- how severe would the damage, injury or harm (adverse health effect) be from the exposure.
The effects can be acute, meaning that the injury or harm can occur or be felt as soon as a person comes in contact with the hazardous agent (e.g., a splash of acid in a person's eyes). Some responses to may be chronic (delayed). For example, exposure to poison ivy may cause red swelling on the skin two to six hours after contact with the plant. On the other hand, longer delays are possible: mesothelioma, a kind of cancer in the lining in the lung cavity, can develop over 20 years or more after exposure to asbestos.
Once the hazard is removed or eliminated, the effects may be reversible or irreversible. For example, a hazard may cause an injury that can heal completely (reversible) or result in an untreatable disease (irreversible).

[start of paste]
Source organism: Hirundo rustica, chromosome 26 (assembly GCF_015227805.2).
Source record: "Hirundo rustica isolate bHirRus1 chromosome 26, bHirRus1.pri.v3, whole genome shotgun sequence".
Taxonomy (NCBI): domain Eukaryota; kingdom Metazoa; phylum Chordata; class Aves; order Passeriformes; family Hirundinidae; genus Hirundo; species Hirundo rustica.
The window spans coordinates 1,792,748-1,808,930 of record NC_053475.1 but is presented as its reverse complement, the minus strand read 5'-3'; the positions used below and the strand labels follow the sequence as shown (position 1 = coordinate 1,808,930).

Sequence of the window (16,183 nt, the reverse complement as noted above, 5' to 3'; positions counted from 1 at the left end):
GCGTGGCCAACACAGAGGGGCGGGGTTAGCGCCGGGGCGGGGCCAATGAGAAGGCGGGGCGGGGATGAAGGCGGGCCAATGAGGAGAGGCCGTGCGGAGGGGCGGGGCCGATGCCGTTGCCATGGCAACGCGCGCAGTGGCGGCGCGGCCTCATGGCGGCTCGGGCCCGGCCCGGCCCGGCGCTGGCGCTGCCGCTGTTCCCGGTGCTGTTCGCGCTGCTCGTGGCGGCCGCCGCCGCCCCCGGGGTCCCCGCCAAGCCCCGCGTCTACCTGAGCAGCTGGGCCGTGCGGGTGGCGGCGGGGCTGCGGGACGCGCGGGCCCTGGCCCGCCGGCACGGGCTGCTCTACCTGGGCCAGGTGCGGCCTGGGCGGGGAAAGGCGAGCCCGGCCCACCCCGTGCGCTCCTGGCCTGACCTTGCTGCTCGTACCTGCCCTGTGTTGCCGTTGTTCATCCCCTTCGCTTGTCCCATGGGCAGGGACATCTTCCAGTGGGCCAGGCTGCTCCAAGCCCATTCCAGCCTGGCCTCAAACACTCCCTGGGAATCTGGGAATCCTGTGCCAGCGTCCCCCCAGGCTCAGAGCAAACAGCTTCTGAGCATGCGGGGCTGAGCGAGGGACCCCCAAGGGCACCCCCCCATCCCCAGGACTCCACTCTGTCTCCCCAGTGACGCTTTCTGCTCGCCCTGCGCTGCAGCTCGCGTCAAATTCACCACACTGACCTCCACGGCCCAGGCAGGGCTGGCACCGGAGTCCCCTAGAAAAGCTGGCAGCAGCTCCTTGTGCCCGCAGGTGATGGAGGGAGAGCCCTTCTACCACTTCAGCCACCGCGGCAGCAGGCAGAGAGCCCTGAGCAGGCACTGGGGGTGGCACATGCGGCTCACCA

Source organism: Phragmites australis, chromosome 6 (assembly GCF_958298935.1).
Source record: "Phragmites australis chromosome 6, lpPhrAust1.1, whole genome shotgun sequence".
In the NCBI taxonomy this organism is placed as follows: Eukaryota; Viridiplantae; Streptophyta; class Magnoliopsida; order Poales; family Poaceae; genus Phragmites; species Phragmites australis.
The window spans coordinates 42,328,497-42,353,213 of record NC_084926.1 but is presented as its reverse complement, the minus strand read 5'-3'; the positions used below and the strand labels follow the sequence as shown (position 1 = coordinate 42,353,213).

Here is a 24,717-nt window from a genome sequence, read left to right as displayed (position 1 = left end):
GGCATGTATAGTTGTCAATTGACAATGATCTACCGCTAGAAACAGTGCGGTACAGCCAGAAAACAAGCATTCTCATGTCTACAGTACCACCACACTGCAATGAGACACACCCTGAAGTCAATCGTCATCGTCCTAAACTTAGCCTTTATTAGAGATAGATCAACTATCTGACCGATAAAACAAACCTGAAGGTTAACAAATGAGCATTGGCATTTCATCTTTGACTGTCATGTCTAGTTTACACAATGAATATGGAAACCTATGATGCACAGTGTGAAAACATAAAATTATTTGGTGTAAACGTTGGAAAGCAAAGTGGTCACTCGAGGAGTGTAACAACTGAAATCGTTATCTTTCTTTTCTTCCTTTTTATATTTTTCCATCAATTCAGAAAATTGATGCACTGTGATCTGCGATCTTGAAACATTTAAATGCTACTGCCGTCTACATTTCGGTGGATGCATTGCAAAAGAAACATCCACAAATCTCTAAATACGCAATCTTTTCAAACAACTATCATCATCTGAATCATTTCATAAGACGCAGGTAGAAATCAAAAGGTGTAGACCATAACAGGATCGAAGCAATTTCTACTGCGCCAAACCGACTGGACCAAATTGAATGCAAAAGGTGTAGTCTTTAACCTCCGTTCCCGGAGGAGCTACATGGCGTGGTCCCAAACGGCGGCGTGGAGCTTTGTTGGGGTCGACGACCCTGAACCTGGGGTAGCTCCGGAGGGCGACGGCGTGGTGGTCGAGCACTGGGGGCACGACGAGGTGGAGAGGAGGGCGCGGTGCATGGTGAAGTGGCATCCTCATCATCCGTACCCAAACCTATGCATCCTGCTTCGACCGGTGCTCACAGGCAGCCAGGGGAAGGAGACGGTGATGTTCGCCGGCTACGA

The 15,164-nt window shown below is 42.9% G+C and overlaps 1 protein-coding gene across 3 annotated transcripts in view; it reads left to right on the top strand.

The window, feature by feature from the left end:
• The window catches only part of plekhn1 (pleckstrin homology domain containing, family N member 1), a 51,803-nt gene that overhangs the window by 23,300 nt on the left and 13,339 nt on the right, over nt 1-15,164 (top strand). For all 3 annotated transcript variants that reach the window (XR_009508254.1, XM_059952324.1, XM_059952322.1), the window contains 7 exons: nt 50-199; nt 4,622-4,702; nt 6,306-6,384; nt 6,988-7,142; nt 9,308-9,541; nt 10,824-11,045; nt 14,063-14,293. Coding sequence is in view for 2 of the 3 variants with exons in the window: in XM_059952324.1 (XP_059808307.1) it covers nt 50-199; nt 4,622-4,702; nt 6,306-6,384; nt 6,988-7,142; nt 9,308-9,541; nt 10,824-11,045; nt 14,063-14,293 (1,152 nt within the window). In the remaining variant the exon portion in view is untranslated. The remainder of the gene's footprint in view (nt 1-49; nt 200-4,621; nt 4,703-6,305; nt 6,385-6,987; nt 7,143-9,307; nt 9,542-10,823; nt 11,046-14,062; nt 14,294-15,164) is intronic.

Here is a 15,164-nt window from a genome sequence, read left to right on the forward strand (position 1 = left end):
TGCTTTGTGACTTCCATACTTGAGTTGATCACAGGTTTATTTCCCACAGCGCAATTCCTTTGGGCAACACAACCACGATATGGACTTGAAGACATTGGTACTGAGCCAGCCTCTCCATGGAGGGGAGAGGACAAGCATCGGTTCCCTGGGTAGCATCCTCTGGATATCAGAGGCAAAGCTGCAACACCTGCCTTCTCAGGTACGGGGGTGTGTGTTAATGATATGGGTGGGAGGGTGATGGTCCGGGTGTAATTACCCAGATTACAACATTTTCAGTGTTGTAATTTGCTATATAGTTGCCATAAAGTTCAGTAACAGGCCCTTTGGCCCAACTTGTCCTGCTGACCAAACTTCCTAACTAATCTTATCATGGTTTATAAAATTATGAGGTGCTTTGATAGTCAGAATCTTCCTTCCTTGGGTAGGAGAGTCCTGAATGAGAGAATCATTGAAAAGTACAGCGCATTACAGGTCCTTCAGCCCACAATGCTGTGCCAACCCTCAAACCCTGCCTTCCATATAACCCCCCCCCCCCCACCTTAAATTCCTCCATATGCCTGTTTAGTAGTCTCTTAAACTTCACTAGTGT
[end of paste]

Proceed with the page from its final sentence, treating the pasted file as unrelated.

What types of hazards are there?
A common way to classify hazards is by category:
- biological - bacteria, viruses, insects, plants, birds, animals, and humans, etc.,
- chemical - depends on the physical, chemical and toxic properties of the chemical.
- ergonomic - repetitive movements, improper set up of workstation, etc.,
- physical - radiation, magnetic fields, pressure extremes (high pressure or vacuum), noise, etc,
- psychosocial - stress, violence, etc.,
- safety - slipping/tripping hazards, inappropriate machine guarding, equipment malfunctions or breakdowns